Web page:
It is estimated that the pace of GDP expansion in the fourth quarter was comparable to the rate of growth seen in the third quarter, which was 3.2% annually.
However, the majority of economists believe that a recession will be declared within the next year at some point. In fact, more than two-thirds of the economists surveyed by the Wall Street Journal from major financial institutions believe that a recession will occur in the near future due to the Fed's aggressive rate hike.
The Federal Reserve raised interest rates by a record total of 75 basis points at each of its previous four sessions but during its meeting in December, the Fed chose to boost rates by just 50 basis points (still double the typical amount by which rates are incrementally increased).
Fed officials have acknowledged the need for the labor market to take a bit of a blow to contain inflation, and Fed Chairman Jerome Powell has said that job vacancies "need" to come down. This is in response to Powell's statement that job openings "need" to come down.
Other employment indicators have also remained solid despite the headwinds caused by monetary policy. This is problematic for the Fed because the robust job statistics in December are problematic for the Fed.
The labor market data for December showed that employment was only marginally higher and that pay rises were less than projected, indicating progress despite the efforts of the Federal Reserve to raise interest rates to manage inflation. The data also showed that pay rises were less than projected. On Friday, when the research contents were made public, the stock market in the United States increased.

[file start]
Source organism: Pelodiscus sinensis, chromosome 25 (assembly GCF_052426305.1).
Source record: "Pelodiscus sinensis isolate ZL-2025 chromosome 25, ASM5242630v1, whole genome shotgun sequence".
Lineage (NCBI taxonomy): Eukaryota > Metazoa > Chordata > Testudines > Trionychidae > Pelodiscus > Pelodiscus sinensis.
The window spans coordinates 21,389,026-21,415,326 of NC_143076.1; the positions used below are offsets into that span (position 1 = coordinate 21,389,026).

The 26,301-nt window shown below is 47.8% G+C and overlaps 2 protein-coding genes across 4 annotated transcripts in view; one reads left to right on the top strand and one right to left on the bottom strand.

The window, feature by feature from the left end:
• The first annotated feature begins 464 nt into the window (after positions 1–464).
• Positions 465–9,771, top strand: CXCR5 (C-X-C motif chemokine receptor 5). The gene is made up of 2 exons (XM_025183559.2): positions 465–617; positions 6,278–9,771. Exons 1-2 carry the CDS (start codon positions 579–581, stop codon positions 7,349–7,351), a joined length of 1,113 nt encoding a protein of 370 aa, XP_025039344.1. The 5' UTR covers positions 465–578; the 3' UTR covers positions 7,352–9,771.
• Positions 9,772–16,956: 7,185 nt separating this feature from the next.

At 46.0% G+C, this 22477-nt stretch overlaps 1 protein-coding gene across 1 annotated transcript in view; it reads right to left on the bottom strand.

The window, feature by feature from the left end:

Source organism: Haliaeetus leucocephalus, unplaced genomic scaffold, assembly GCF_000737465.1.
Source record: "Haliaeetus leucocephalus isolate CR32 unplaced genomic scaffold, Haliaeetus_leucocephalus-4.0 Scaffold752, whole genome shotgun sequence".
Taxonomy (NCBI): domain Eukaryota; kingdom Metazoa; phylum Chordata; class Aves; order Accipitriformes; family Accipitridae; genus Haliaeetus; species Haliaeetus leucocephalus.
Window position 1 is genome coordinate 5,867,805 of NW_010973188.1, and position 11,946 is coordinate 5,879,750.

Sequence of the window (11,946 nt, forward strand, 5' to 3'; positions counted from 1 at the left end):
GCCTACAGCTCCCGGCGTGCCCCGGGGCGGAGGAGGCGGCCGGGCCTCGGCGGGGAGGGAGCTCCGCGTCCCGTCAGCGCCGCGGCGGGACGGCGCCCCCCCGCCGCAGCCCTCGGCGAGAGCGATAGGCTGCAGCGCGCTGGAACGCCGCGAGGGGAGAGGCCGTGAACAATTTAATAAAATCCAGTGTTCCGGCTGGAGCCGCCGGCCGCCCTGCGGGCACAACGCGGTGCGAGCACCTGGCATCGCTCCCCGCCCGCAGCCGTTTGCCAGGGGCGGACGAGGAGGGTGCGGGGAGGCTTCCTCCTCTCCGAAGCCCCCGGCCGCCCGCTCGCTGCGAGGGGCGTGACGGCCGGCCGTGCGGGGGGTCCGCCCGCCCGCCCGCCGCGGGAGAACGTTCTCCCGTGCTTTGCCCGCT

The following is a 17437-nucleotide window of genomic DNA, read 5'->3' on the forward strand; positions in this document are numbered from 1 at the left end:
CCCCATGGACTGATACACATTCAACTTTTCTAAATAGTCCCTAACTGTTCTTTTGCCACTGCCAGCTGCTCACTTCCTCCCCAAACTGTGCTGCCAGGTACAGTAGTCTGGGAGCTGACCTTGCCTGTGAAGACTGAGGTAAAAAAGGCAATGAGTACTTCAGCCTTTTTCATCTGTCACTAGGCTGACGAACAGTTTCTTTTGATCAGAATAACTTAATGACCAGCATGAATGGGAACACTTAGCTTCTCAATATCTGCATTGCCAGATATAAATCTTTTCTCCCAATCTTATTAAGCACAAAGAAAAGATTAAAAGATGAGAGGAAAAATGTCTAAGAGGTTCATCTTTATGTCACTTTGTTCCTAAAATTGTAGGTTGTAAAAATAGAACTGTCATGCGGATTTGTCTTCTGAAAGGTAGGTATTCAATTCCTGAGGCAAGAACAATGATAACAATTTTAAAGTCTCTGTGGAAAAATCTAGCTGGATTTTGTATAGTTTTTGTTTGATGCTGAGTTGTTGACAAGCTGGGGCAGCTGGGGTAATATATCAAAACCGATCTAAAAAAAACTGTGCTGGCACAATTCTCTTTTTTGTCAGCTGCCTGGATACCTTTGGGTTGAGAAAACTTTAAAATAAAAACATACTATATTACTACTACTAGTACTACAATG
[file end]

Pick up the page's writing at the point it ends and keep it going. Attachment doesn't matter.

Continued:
The Dow Jones Industrial Average reached a new high at 10:30 a.m., having gained 402 points, which is the same as a gain of 1.22%, even though it was still below its earlier highs for the day. Although the S&P 500 index increased by 1.07% and the Nasdaq Composite increased by 0.81%, the market was driven down by Tesla shares, which plunged by more than 3.5% after the company lowered prices on select vehicles in China. Despite this, the market was able to gain ground overall.
The publication of ADP private payroll data that was stronger than expected fueled concerns that the Federal Reserve would have to continue to boost rates and maintain them at high levels, fueling worries of a recession in the United States. As a result, the Dow Jones Industrial Average dropped more than 300 points on Thursday.
While the Federal Reserve has been working to alleviate the effects of a tight labor market, which has resulted in persistently high inflation and led to a slowdown in employment growth in recent months, hiring has continued to be a significant factor in the economy.
After today's data, investors should anticipate higher rates for a longer period of time, according to Ron Temple, Chief Market Strategist at Lazard. He stated this expectation in a letter. "With over 1.8 unfilled positions for every jobless individual," It is impossible for the Federal Reserve to have complete confidence that inflation will return to its objective of 2% as long as the labor market continues to be as tight as it is.